In the evenings, the small folk pile on the couch around and on top of my husband for story time. Dan Frontier, The Wizard of Oz, Johnny Tractor—now that they’ve finished the Little House series, it’s a different selection every night. And it’s always good incentive to finish their dinner so bath time can be followed by story time.
Whether it’s about a hunter on the frontier, or a girl far from home, the stories capture their attention, taking their little imaginations far and wide.
Hours later, the sun set, the dishes done, the children quiet (at least for the moment), my husband and I finally put our heads to our pillows. It’s too hot to sleep, so we turn up an audio book. The Scarlet Pimpernel was last summer’s tale; this summer we’re listening to The Tales of Larkin.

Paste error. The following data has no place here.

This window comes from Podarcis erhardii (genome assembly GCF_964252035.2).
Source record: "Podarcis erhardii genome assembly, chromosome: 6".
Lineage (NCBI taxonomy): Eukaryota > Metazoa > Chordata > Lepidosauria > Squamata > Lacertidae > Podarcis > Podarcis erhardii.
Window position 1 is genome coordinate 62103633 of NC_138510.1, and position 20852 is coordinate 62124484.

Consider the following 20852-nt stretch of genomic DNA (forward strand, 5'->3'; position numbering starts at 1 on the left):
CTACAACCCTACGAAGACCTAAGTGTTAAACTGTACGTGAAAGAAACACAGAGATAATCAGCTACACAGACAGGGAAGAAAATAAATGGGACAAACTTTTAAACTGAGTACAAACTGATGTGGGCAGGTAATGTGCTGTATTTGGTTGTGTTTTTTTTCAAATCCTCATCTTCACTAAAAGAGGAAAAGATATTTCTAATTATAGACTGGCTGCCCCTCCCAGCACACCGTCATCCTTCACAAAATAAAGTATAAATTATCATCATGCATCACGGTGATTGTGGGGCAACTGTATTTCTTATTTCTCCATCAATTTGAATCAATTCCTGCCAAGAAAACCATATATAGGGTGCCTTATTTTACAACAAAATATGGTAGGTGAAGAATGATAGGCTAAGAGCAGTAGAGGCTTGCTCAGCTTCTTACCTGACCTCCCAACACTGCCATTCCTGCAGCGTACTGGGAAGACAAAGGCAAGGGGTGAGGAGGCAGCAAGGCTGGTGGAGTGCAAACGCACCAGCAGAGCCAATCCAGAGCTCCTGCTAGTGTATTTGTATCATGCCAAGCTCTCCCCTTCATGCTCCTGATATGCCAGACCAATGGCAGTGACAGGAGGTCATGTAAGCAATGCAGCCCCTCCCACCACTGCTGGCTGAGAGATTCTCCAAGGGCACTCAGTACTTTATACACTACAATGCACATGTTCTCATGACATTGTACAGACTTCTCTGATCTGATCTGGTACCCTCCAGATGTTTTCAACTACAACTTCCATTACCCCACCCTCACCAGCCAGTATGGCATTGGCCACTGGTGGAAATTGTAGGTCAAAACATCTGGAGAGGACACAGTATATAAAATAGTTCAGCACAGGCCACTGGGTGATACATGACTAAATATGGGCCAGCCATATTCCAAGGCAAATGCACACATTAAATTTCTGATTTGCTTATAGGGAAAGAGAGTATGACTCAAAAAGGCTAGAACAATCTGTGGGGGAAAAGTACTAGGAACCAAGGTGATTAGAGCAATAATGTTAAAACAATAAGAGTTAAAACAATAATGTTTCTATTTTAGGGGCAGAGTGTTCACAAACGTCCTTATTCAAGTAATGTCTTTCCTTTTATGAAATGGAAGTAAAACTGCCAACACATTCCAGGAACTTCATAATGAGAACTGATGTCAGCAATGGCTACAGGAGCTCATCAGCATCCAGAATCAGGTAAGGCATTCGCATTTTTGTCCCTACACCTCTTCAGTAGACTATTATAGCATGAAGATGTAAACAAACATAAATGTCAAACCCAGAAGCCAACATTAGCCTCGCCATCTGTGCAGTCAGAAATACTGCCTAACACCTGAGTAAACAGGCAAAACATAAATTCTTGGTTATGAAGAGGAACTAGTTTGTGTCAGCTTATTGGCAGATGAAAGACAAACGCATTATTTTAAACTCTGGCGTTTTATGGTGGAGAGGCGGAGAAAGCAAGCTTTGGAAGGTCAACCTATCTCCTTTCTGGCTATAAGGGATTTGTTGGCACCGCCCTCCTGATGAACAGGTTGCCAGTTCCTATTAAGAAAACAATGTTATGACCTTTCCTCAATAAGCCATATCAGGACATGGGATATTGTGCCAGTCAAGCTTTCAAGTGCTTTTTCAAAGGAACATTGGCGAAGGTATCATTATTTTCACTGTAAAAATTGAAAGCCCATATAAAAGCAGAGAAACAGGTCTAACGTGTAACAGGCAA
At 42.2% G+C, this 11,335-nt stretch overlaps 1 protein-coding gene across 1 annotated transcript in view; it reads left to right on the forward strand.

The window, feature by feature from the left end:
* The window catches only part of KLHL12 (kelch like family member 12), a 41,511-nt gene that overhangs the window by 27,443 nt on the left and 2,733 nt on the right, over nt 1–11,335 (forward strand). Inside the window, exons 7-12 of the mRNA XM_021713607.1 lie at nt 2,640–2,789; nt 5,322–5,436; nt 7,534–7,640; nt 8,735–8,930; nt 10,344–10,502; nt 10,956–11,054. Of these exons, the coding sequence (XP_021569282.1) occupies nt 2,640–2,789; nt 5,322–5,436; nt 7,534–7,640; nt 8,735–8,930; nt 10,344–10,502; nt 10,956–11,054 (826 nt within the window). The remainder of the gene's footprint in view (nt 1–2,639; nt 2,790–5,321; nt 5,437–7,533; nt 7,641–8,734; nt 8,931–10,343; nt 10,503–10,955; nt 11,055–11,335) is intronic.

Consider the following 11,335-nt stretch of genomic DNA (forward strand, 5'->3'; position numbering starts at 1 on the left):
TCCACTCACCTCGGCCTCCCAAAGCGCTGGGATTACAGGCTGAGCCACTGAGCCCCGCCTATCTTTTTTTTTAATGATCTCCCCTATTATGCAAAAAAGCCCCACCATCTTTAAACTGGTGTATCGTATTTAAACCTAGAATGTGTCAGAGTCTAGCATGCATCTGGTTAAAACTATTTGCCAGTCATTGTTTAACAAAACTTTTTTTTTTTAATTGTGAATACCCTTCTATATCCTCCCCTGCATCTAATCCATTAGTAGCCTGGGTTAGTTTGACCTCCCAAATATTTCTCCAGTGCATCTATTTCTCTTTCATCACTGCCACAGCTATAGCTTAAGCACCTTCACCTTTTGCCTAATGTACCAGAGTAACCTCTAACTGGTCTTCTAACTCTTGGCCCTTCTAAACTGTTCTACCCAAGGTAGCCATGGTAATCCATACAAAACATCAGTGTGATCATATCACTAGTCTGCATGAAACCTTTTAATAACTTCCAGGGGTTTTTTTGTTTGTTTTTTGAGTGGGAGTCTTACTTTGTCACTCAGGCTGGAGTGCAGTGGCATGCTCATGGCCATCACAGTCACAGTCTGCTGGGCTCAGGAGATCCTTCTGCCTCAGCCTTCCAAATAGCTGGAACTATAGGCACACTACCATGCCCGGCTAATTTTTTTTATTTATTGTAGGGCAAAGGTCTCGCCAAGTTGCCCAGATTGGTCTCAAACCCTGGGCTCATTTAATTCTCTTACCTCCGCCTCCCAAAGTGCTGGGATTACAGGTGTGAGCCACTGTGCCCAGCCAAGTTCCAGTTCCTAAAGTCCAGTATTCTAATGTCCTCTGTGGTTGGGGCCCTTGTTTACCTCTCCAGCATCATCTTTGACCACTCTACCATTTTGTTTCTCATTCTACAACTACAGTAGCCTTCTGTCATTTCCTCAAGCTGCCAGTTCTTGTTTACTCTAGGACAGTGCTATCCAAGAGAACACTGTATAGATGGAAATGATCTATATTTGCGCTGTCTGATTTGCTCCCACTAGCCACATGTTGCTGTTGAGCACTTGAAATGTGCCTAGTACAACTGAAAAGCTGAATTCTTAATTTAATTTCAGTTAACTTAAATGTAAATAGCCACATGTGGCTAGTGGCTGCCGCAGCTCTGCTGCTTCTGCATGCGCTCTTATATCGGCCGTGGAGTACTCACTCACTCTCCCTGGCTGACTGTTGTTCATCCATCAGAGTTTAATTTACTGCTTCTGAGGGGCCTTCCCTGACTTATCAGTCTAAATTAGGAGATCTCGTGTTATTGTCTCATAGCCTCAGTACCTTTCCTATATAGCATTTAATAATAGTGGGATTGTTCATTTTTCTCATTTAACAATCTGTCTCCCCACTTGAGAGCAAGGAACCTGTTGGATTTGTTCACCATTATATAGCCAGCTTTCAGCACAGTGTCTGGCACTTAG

Like the little ones, our minds are stretched as we travel back to the French revolution with a cunning man daring to rescue many who are condemned to die. Then we’re laughing at the antics of inch-tall warriors who are fighting to rescue a princess and believe in a Maker Who died to save us.
Big or little, real or imaginary, the stories make the world feel big—and make us feel small. The tales, they put time and things into perspective: like the Larkin, we’re small people serving a big, big God.
Five-Minute Friday Prompt: “Small”